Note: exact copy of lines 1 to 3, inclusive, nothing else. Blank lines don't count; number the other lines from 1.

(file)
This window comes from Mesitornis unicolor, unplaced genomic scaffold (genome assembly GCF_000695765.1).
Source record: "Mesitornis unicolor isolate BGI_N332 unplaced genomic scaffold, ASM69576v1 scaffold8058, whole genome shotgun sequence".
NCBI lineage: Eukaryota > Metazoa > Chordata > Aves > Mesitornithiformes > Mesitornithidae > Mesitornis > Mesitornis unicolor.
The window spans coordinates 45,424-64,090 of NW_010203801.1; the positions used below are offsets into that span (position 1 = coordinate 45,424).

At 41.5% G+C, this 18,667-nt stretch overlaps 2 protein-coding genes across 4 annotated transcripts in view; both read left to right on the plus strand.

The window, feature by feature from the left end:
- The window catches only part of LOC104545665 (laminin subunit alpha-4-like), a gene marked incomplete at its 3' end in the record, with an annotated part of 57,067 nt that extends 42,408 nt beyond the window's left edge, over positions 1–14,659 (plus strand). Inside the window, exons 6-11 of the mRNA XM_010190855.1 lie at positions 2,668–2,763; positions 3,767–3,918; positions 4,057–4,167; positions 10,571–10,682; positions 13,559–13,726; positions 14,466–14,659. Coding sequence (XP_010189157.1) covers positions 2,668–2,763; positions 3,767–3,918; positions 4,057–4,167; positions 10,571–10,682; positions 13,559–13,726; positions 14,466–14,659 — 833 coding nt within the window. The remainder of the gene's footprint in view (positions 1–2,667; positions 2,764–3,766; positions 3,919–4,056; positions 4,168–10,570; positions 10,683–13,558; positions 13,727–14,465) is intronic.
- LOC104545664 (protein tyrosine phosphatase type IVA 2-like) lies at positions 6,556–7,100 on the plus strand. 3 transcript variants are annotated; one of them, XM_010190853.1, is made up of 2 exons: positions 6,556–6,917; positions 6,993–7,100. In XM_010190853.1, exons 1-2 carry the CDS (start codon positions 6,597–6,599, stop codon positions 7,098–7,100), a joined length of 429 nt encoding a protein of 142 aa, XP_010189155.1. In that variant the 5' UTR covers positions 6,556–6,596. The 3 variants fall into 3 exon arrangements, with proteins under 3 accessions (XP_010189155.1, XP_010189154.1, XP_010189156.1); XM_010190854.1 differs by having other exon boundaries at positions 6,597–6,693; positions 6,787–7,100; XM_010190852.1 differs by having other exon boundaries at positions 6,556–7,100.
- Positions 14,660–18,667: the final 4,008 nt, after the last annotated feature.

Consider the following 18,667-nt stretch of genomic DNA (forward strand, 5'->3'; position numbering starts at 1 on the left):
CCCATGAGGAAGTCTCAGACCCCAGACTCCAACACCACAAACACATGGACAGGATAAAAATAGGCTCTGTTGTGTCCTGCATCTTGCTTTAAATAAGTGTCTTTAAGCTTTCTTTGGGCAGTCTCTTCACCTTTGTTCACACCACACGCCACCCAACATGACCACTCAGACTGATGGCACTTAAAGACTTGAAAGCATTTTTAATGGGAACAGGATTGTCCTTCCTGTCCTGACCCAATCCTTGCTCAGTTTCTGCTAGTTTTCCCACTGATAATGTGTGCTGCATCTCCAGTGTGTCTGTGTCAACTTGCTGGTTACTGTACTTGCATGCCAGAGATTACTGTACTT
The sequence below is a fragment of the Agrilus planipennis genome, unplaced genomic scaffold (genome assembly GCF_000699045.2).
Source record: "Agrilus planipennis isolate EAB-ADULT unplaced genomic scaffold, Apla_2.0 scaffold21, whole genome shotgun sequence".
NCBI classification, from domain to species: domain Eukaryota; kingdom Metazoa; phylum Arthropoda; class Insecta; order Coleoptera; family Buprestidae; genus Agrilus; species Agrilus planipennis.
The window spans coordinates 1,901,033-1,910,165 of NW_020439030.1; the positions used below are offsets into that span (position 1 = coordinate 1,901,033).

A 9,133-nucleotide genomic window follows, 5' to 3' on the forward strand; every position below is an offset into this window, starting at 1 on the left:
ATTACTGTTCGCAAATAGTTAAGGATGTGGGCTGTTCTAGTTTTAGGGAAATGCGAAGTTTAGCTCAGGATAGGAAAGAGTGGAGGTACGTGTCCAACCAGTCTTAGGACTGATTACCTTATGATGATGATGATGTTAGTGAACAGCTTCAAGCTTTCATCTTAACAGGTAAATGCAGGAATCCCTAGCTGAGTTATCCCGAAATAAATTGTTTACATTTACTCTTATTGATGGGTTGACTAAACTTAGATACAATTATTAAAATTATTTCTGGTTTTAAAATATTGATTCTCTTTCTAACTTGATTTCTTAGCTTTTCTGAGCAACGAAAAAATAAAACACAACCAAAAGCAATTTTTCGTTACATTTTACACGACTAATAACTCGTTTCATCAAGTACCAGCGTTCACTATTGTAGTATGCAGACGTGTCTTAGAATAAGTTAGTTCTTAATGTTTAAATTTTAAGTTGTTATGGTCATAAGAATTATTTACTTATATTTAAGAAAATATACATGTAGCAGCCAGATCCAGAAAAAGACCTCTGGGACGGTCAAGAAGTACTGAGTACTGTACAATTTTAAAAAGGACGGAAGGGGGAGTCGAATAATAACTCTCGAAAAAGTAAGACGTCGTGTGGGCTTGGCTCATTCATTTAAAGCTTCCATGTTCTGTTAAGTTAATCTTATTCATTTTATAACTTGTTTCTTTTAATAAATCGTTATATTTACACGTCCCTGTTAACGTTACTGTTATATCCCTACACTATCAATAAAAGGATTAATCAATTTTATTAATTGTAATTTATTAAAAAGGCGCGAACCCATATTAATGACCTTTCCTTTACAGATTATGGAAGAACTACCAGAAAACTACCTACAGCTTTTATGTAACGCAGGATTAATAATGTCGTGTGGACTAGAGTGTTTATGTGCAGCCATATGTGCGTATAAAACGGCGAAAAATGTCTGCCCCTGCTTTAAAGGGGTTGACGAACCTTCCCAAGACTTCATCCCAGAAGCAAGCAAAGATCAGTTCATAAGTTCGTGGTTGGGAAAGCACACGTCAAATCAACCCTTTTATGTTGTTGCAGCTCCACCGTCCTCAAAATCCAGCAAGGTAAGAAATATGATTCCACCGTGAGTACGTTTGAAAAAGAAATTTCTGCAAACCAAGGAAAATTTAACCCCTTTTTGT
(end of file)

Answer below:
This window comes from Mesitornis unicolor, unplaced genomic scaffold (genome assembly GCF_000695765.1).
Source record: "Mesitornis unicolor isolate BGI_N332 unplaced genomic scaffold, ASM69576v1 scaffold8058, whole genome shotgun sequence".
NCBI lineage: Eukaryota > Metazoa > Chordata > Aves > Mesitornithiformes > Mesitornithidae > Mesitornis > Mesitornis unicolor.